A familiar face in the horror world would find new life in the digital age, as Corman’s New World Pictures library would revert to Anchor Bay. In a cool limited edition set, the first two House movies from New World re-appeared on home video. A roaring good time by many of the minds behind Friday the 13th, the original House is just a step down from horror comedy gold and even features grindhouse bottom of the double bill favorite, Don't Look in the Basement on television within the movie! the ending gets pretty tense as the protagonist encounters the hell bent for revenge soul of an old Vietnam colleague. The Second Story is an underwhelming story with a cute caterpillar/dog creature and a funny subplot involving a great-great grandfather that'd been buried with a magic skull and had been alive for years in his coffin! The underrated Stephen King anthology, Creepshow 2 also made its official DVD debut with three solid stories featuring memorable catchphrases like "thanks for the ride, lady!" and "my hair gets me paid and laid!". A fun film overall with a choppy, animated wraparound, much entertainment is found throughout with a vicious blob creature, a surprisingly effective murderous wooden statue come to life, and a psychopathic hitchhiker that just will not stay dead! It's even topped off with a cameo by the man himself, Stephen King.
New World Pictures would also give rise one of the genre’s newest icons in the form of Hellraiser’s Pinhead. Anchor Bay brought Pinhead home in grand style with one of their signature limited edition tins, which housed the first two entries in the franchise. The 1987 debut film is already a modern horror classic; though you often see Pinhead lumped in with his slasher contemporaries, Hellraiser is anything but that. Instead, it’s plot-based, character-driven affair with an intricate story that muses on the destructiveness of deceit. It packs just as many gore-based shocks as well, as Frank’s slow, painful, and gruesome resurrection in the attic is brought to life by some of the genre’s best special effects. Frank’s fate would of course culminate in the now famous “Jesus wept” scene, which is among the most disturbing in the genre.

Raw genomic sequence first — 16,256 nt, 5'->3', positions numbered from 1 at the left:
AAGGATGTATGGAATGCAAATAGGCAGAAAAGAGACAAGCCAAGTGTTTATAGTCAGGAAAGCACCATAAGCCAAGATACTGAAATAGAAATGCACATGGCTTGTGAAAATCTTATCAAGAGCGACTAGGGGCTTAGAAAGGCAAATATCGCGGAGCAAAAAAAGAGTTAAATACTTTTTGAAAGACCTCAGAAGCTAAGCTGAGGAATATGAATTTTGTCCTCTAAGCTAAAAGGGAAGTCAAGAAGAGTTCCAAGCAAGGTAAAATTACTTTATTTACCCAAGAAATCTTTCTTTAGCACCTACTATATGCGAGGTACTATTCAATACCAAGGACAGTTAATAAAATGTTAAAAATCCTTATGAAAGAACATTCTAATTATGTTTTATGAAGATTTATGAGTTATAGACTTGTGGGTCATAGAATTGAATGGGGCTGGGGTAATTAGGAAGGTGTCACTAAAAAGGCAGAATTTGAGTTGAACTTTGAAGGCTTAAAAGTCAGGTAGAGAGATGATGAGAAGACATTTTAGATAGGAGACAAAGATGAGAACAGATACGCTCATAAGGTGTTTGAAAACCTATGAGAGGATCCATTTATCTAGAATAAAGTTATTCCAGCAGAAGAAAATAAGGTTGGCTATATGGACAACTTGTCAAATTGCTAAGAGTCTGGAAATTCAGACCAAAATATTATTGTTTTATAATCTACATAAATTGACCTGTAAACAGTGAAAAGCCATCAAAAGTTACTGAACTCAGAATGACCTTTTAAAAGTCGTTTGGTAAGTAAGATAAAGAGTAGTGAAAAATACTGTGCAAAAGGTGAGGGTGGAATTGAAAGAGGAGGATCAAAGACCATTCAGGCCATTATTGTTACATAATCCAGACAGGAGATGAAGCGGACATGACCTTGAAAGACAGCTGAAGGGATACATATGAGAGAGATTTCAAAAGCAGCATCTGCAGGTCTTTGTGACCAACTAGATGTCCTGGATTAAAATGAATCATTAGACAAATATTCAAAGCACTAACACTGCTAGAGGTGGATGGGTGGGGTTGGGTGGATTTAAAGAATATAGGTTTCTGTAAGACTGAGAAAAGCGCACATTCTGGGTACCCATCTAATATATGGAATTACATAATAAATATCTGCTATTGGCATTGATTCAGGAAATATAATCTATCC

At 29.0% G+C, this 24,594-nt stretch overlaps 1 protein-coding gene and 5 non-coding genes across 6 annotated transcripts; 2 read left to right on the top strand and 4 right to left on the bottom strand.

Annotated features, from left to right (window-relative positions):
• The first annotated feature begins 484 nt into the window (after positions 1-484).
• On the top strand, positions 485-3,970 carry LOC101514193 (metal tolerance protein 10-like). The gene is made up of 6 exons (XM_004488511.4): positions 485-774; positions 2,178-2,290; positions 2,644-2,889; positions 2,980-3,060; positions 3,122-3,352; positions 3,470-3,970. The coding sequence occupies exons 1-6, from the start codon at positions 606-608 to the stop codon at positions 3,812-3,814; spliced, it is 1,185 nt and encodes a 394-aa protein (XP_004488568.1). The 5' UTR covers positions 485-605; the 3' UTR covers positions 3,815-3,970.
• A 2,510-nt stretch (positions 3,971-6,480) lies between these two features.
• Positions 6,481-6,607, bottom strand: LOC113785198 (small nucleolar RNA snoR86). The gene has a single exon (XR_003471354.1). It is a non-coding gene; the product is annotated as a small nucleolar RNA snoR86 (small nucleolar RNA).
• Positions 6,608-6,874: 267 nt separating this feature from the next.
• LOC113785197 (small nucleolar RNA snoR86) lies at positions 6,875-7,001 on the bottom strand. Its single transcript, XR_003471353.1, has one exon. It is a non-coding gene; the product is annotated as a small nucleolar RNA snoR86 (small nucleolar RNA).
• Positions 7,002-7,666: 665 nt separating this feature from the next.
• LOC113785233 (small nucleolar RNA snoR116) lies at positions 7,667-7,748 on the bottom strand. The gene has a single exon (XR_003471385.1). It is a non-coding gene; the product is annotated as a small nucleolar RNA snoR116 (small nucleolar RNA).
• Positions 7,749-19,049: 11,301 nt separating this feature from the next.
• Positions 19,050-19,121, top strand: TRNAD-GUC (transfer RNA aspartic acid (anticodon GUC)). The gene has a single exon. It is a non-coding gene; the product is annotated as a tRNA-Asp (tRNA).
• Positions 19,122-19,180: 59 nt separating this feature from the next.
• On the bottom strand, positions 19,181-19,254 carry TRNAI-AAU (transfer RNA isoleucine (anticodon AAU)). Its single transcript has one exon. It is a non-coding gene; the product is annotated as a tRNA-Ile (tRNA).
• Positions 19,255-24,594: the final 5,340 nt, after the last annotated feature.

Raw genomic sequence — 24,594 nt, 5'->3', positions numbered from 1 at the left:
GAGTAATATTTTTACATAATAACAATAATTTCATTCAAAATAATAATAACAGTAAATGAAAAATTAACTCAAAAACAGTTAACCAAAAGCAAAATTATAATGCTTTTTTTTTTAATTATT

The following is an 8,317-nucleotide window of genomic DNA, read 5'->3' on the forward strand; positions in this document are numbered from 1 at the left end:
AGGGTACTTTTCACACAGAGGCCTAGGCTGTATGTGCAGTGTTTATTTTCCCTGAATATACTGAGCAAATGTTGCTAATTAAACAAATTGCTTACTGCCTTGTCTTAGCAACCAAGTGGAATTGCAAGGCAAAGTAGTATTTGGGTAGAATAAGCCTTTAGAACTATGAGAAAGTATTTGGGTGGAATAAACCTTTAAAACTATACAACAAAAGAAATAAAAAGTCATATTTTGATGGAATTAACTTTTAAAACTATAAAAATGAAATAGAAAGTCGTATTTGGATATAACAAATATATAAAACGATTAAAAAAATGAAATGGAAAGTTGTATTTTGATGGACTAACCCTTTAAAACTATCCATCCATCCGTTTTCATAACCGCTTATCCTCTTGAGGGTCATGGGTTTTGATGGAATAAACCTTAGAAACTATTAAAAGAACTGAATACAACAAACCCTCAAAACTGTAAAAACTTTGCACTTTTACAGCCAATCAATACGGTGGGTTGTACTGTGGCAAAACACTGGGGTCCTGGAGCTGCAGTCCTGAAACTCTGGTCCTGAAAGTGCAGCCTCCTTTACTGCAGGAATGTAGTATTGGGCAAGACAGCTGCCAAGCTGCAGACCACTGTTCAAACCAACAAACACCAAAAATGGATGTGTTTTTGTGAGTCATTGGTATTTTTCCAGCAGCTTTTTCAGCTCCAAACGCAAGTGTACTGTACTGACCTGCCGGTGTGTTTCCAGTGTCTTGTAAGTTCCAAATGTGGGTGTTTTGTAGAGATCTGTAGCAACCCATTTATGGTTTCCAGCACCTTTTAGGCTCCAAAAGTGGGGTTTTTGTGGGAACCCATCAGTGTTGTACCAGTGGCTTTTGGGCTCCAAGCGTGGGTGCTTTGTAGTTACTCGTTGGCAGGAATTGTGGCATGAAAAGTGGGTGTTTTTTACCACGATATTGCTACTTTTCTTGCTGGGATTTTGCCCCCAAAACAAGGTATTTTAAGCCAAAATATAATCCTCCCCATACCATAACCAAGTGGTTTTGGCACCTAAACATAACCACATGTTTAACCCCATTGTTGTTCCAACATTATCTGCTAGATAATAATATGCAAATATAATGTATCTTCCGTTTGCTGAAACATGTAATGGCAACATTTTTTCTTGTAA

Hellraiser II: Hellbound is a more than worthy follow-up, featuring more elaborate visuals and a Christopher Young score that expands on the original’s haunting sounds. Usually cited as fan favorite, Hellbound explodes the creepy intimacy provided by the first film and takes viewers to the depths of a massive, hellish landscape that’s overseen by the monstrous Levithian. The film also attempts to match the disturbing, gruesome imagery of the original, as one character is bandaged up without skin and has to feed upon the flesh of corpses to gain it back. Ashley Laurence once again returns in the role of Kristy Cotton, and her Cenobite antagonists are also given a bit more screen time, especially Pinhead, whose backstory with the famous puzzle box is elaborated upon.
Anchor Bay would continue to deliver more minor cult classics from the New World library. The Stuff is Larry Cohen’s silly, satirical send-up of Big Tobacco and features over-the-top antics and clever gore effects. 1984’s C.H.U.D. is a similarly light-hearted, creature-feature affair that features gruesome make-up effects for its title characters and a government conspiracy subplot. Look out for John Goodman as a cop in one of his earliest screen appearances. The New World slasher, Return to Horror High, features another before-they-were-famous cameo in the form of George Clooney, who shows up for about ten minutes. This slasher parody shows self-reflexivity before it was made cool by films like Scream in the form of a “movie within a movie” plot. As a parody, it’s not overly silly and adheres to most slasher tropes (including an obligatory breast shot that we’re promised won’t be happening in the movie). With a zany cast (highlighted by Amos the Janitor) and irresistible cover art, this one is a late 80s slasher through and through.
One of the more infamous titles released dug out from the New World vault was Children of the Corn. Adapted from the Stephen King short story of the same name, the film sees Linda Hamilton and Peter Horton trying to survive a small town that’s been overrun by demonic children. Worshiping a mysterious entity known only as “He Who Walks Beyond the Rows,” the creepy little bastards perform ritual sacrifices to appease him. The film’s apocalyptic, desolate tone makes it a solid little creepfest that builds towards an action-packed and effects laden climax. New World’s horror-comedy efforts were also a highlight of Anchor Bay’s release pattern, as films like Transylvania 6-5000, Dead Heat, and Elvira, Mistress of the Dark all found their way to DVD under the AB banner. The New World library is quite an eclectic one, with something to offer for any horror fan, whether their fancy be slashers or silly romps like the Killer Tomatoes sequels.
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